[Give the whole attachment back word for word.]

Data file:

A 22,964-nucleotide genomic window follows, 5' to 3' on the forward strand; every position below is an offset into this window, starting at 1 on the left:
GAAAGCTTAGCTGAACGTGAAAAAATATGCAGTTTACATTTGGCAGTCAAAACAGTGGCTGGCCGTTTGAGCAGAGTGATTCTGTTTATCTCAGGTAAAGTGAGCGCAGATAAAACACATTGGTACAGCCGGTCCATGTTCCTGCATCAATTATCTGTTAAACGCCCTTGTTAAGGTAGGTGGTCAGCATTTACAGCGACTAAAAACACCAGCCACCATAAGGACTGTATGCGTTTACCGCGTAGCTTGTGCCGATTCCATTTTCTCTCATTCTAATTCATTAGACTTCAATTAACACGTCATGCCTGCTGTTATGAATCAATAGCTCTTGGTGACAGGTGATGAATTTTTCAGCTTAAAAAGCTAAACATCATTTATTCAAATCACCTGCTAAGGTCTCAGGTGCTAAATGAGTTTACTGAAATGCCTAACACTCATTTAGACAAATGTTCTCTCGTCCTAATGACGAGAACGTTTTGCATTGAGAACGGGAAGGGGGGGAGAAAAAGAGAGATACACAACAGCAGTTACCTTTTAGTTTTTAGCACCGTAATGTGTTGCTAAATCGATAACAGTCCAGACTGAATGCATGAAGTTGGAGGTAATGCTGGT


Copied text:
A 22,964-nucleotide genomic window follows, 5' to 3' on the forward strand; every position below is an offset into this window, starting at 1 on the left:
GAAAGCTTAGCTGAACGTGAAAAAATATGCAGTTTACATTTGGCAGTCAAAACAGTGGCTGGCCGTTTGAGCAGAGTGATTCTGTTTATCTCAGGTAAAGTGAGCGCAGATAAAACACATTGGTACAGCCGGTCCATGTTCCTGCATCAATTATCTGTTAAACGCCCTTGTTAAGGTAGGTGGTCAGCATTTACAGCGACTAAAAACACCAGCCACCATAAGGACTGTATGCGTTTACCGCGTAGCTTGTGCCGATTCCATTTTCTCTCATTCTAATTCATTAGACTTCAATTAACACGTCATGCCTGCTGTTATGAATCAATAGCTCTTGGTGACAGGTGATGAATTTTTCAGCTTAAAAAGCTAAACATCATTTATTCAAATCACCTGCTAAGGTCTCAGGTGCTAAATGAGTTTACTGAAATGCCTAACACTCATTTAGACAAATGTTCTCTCGTCCTAATGACGAGAACGTTTTGCATTGAGAACGGGAAGGGGGGGAGAAAAAGAGAGATACACAACAGCAGTTACCTTTTAGTTTTTAGCACCGTAATGTGTTGCTAAATCGATAACAGTCCAGACTGAATGCATGAAGTTGGAGGTAATGCTGGT